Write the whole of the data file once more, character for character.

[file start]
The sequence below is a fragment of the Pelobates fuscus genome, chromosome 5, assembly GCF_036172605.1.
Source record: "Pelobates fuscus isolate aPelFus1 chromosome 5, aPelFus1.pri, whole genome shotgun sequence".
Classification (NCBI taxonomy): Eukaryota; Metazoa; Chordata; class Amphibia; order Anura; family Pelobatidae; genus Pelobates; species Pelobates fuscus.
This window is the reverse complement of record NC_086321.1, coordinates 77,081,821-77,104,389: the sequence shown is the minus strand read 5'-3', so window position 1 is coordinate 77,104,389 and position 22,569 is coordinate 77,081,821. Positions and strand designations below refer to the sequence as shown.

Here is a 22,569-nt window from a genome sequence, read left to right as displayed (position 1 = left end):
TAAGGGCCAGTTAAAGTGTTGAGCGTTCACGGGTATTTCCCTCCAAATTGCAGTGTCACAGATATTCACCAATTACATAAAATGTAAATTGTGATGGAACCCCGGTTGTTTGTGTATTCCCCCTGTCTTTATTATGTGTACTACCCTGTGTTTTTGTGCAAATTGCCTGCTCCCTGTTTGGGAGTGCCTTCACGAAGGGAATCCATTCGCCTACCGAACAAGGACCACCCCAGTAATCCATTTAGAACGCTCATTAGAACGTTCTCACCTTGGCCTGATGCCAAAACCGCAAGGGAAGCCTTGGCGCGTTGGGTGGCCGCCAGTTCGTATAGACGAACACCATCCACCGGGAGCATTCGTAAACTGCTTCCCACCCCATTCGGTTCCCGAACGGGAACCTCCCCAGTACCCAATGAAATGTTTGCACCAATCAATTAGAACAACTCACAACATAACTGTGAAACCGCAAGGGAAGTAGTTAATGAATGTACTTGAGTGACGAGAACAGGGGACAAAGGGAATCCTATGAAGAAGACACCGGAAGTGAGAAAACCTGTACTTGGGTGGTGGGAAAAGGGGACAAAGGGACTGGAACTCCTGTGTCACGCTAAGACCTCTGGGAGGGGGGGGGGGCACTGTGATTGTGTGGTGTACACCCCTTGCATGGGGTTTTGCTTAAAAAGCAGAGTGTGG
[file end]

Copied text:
The sequence below is a fragment of the Pelobates fuscus genome, chromosome 5, assembly GCF_036172605.1.
Source record: "Pelobates fuscus isolate aPelFus1 chromosome 5, aPelFus1.pri, whole genome shotgun sequence".
Classification (NCBI taxonomy): Eukaryota; Metazoa; Chordata; class Amphibia; order Anura; family Pelobatidae; genus Pelobates; species Pelobates fuscus.
This window is the reverse complement of record NC_086321.1, coordinates 77,081,821-77,104,389: the sequence shown is the minus strand read 5'-3', so window position 1 is coordinate 77,104,389 and position 22,569 is coordinate 77,081,821. Positions and strand designations below refer to the sequence as shown.

Here is a 22,569-nt window from a genome sequence, read left to right as displayed (position 1 = left end):
TAAGGGCCAGTTAAAGTGTTGAGCGTTCACGGGTATTTCCCTCCAAATTGCAGTGTCACAGATATTCACCAATTACATAAAATGTAAATTGTGATGGAACCCCGGTTGTTTGTGTATTCCCCCTGTCTTTATTATGTGTACTACCCTGTGTTTTTGTGCAAATTGCCTGCTCCCTGTTTGGGAGTGCCTTCACGAAGGGAATCCATTCGCCTACCGAACAAGGACCACCCCAGTAATCCATTTAGAACGCTCATTAGAACGTTCTCACCTTGGCCTGATGCCAAAACCGCAAGGGAAGCCTTGGCGCGTTGGGTGGCCGCCAGTTCGTATAGACGAACACCATCCACCGGGAGCATTCGTAAACTGCTTCCCACCCCATTCGGTTCCCGAACGGGAACCTCCCCAGTACCCAATGAAATGTTTGCACCAATCAATTAGAACAACTCACAACATAACTGTGAAACCGCAAGGGAAGTAGTTAATGAATGTACTTGAGTGACGAGAACAGGGGACAAAGGGAATCCTATGAAGAAGACACCGGAAGTGAGAAAACCTGTACTTGGGTGGTGGGAAAAGGGGACAAAGGGACTGGAACTCCTGTGTCACGCTAAGACCTCTGGGAGGGGGGGGGGGCACTGTGATTGTGTGGTGTACACCCCTTGCATGGGGTTTTGCTTAAAAAGCAGAGTGTGG